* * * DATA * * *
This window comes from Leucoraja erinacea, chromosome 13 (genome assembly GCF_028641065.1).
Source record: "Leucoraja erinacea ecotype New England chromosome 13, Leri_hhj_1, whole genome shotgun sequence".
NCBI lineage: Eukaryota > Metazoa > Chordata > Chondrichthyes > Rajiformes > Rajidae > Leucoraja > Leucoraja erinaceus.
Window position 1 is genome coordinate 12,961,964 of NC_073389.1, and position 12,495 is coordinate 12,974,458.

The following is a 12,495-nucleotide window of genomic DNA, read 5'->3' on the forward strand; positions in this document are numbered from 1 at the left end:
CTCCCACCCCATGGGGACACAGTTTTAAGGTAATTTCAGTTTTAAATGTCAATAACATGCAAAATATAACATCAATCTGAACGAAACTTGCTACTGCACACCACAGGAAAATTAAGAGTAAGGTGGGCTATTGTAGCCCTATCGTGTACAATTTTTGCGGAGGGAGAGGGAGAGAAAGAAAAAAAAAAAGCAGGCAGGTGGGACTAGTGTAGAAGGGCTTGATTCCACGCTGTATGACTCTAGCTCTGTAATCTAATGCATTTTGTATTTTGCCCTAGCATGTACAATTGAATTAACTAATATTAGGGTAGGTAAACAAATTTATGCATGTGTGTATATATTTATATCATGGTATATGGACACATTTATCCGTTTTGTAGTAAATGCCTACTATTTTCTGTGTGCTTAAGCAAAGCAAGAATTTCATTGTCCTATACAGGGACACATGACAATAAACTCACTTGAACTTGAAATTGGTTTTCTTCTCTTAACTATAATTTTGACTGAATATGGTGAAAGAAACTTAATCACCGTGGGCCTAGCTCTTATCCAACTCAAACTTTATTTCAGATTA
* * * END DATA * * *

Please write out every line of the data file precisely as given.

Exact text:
This window comes from Leucoraja erinacea, chromosome 13 (genome assembly GCF_028641065.1).
Source record: "Leucoraja erinacea ecotype New England chromosome 13, Leri_hhj_1, whole genome shotgun sequence".
NCBI lineage: Eukaryota > Metazoa > Chordata > Chondrichthyes > Rajiformes > Rajidae > Leucoraja > Leucoraja erinaceus.
Window position 1 is genome coordinate 12,961,964 of NC_073389.1, and position 12,495 is coordinate 12,974,458.

The following is a 12,495-nucleotide window of genomic DNA, read 5'->3' on the forward strand; positions in this document are numbered from 1 at the left end:
CTCCCACCCCATGGGGACACAGTTTTAAGGTAATTTCAGTTTTAAATGTCAATAACATGCAAAATATAACATCAATCTGAACGAAACTTGCTACTGCACACCACAGGAAAATTAAGAGTAAGGTGGGCTATTGTAGCCCTATCGTGTACAATTTTTGCGGAGGGAGAGGGAGAGAAAGAAAAAAAAAAAGCAGGCAGGTGGGACTAGTGTAGAAGGGCTTGATTCCACGCTGTATGACTCTAGCTCTGTAATCTAATGCATTTTGTATTTTGCCCTAGCATGTACAATTGAATTAACTAATATTAGGGTAGGTAAACAAATTTATGCATGTGTGTATATATTTATATCATGGTATATGGACACATTTATCCGTTTTGTAGTAAATGCCTACTATTTTCTGTGTGCTTAAGCAAAGCAAGAATTTCATTGTCCTATACAGGGACACATGACAATAAACTCACTTGAACTTGAAATTGGTTTTCTTCTCTTAACTATAATTTTGACTGAATATGGTGAAAGAAACTTAATCACCGTGGGCCTAGCTCTTATCCAACTCAAACTTTATTTCAGATTA